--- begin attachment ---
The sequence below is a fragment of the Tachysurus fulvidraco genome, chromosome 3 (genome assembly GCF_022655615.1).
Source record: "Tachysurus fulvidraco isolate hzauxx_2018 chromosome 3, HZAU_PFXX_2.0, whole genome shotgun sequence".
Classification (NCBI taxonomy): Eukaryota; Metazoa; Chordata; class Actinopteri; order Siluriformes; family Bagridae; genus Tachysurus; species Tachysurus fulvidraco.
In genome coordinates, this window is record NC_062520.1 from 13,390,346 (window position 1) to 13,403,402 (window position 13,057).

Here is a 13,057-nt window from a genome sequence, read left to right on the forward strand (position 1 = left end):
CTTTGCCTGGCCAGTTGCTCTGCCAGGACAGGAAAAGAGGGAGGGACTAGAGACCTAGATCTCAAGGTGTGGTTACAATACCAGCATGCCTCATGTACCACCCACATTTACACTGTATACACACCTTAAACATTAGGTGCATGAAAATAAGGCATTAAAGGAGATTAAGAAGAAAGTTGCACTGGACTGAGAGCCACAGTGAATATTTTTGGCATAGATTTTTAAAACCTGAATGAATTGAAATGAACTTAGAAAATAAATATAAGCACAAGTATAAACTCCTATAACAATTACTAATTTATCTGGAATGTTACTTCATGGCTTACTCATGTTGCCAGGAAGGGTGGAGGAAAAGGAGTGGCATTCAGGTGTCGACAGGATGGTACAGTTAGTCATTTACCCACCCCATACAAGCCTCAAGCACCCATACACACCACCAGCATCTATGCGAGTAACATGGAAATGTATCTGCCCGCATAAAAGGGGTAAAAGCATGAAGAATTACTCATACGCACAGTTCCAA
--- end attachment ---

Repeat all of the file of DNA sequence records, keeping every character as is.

The sequence below is a fragment of the Tachysurus fulvidraco genome, chromosome 3 (genome assembly GCF_022655615.1).
Source record: "Tachysurus fulvidraco isolate hzauxx_2018 chromosome 3, HZAU_PFXX_2.0, whole genome shotgun sequence".
Classification (NCBI taxonomy): Eukaryota; Metazoa; Chordata; class Actinopteri; order Siluriformes; family Bagridae; genus Tachysurus; species Tachysurus fulvidraco.
In genome coordinates, this window is record NC_062520.1 from 13,390,346 (window position 1) to 13,403,402 (window position 13,057).

Here is a 13,057-nt window from a genome sequence, read left to right on the forward strand (position 1 = left end):
CTTTGCCTGGCCAGTTGCTCTGCCAGGACAGGAAAAGAGGGAGGGACTAGAGACCTAGATCTCAAGGTGTGGTTACAATACCAGCATGCCTCATGTACCACCCACATTTACACTGTATACACACCTTAAACATTAGGTGCATGAAAATAAGGCATTAAAGGAGATTAAGAAGAAAGTTGCACTGGACTGAGAGCCACAGTGAATATTTTTGGCATAGATTTTTAAAACCTGAATGAATTGAAATGAACTTAGAAAATAAATATAAGCACAAGTATAAACTCCTATAACAATTACTAATTTATCTGGAATGTTACTTCATGGCTTACTCATGTTGCCAGGAAGGGTGGAGGAAAAGGAGTGGCATTCAGGTGTCGACAGGATGGTACAGTTAGTCATTTACCCACCCCATACAAGCCTCAAGCACCCATACACACCACCAGCATCTATGCGAGTAACATGGAAATGTATCTGCCCGCATAAAAGGGGTAAAAGCATGAAGAATTACTCATACGCACAGTTCCAA